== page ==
Pharmacy-based vaccinations have grown by nearly 30% globally since 2016, according to a recent survey from the International Pharmaceutical Federation (FIP).
A total of 99 countries and territories, including Australia, participated in the survey. Of these, 36 now provide pharmacy vaccination services, offering almost 1.8 billion people around the world the possibility of being vaccinated.
Despite more countries now offering the service, some barriers remain to pharmacist vaccinations, a report on the survey found. This includes pharmacists’ widespread lack of access to vaccination records and authority to record in shared electronic records, and limited access to training in some countries.
Better regulatory frameworks to support delivery of the service would help overcome these limitations, according to FIP.
The report, which updated a 2016 survey, evaluated different aspects of pharmacist-led immunisation, including advocacy activities, regulatory frameworks, vaccine administration, reimbursement models, training, vaccination records and barriers to the expansion of pharmacy practice to include vaccine administration.
FIP CEO Catherine Duggan said the report showed that the role of pharmacists in immunisation continued to grow, but more work remained to be done.
‘Numerous benefits, including increased vaccine accessibility and coverage, have been demonstrated in countries where pharmacists have the authority to administer vaccines,’ she said.
‘Pharmacists are medicines experts, first-line healthcare providers, and integral members of the healthcare team. Expanding their scope of practice as vaccinators will ultimately further their contributions to public health.’
Trained pharmacists have been administering approved vaccines in South Australia and Western Australia since early 2015, and in Tasmania, ACT, New South Wales, Queensland and Victoria since 2016. Each state has its own legislation, regulations and training requirements.
Melanie Stainlay MPS from Graceville Village Discount Drug Store in Brisbane’s western suburbs said she finds being a pharmacist immuniser very fulfilling.
‘Customers really appreciate the access and convenience that we can offer, and it definitely enhances our trust and relationships,’ she told Australian Pharmacist.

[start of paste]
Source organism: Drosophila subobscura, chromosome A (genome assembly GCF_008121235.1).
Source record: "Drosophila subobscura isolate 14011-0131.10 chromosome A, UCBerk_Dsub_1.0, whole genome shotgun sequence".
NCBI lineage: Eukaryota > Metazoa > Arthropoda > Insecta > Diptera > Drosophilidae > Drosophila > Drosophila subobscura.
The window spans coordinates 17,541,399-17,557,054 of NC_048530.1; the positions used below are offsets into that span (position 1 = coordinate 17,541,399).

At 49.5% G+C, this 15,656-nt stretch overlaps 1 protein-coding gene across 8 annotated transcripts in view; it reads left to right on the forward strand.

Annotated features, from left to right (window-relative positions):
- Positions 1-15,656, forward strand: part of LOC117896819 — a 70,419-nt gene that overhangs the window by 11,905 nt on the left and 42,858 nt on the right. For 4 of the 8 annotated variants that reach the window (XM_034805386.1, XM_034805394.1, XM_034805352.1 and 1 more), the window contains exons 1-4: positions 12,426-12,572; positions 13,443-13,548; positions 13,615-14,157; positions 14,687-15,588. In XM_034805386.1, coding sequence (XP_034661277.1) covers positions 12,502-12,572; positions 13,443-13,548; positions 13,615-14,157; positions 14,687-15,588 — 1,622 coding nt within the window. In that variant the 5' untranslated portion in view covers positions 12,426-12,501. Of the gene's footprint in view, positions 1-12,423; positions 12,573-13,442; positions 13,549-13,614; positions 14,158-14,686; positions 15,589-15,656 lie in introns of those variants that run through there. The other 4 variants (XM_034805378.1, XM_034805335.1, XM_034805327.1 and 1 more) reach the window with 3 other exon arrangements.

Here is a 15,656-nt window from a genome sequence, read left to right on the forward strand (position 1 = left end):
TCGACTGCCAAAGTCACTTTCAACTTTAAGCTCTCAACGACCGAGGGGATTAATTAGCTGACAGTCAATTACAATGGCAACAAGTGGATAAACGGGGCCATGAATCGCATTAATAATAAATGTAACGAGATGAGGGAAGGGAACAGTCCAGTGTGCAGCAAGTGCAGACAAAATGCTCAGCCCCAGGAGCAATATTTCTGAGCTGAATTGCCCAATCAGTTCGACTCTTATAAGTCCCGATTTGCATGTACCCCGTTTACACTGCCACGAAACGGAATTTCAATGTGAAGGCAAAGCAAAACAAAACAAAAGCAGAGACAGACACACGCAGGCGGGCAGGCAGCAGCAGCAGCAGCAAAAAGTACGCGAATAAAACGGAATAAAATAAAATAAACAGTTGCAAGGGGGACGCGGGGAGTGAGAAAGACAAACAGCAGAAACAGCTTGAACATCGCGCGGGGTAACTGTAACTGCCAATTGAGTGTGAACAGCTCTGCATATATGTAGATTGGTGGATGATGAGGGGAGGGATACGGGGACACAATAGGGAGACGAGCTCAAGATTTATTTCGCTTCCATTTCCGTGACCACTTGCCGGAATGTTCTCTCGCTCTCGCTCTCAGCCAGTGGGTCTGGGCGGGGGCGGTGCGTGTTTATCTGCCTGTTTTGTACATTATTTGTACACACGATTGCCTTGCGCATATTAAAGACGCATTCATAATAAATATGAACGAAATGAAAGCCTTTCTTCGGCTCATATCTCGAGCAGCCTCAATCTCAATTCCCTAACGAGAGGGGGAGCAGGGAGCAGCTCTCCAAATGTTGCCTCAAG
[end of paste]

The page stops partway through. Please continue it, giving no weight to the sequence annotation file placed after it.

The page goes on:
‘It is great that we can identify people who may benefit from a vaccine and administer it on the spot – such as whooping cough for a grandparent-to-be.
‘I have particularly enjoyed working with younger clients this year, with the challenge of making the whole immunisation experience a positive one for them so that they are happy to come again next year.
‘I try very hard to identify those who may be fearful of needles (I definitely empathise with them) and try my best to use distraction techniques to put them at ease and minimise pain. It makes my day when a customer tells me that it was a painless experience,’ she added.
Although ‘different rules between states can be confusing, particularly for locums,’ Ms Stainlay said there are resources pharmacists can access.
‘PSA has been great with its immunisation transition courses online that help keep us up to date with the changes,’ she said.
She would like to see Queensland join other states in involvement in the National Immunisation Program, and better remuneration.
PSA staff member Emily Thorp MPS, who also works at Elizabeth St Pharmacy in North Hobart, said she enjoys getting out of the pharmacy to provide a vaccination service.
‘It’s an opportunity to have a health conversation that otherwise may not happen,’ she told AP.
‘It’s great to see people proactively coming in asking for their immunisations where they may have not had one before.’
In the time of COVID-19, Ms Thorp said the Tasmanian community had really pulled together.
‘Everyone wants to do their bit to keep each other safe, whether it be immunisation, social distancing or hand hygiene. It’s our role as pharmacists to encourage and educate,’ she added.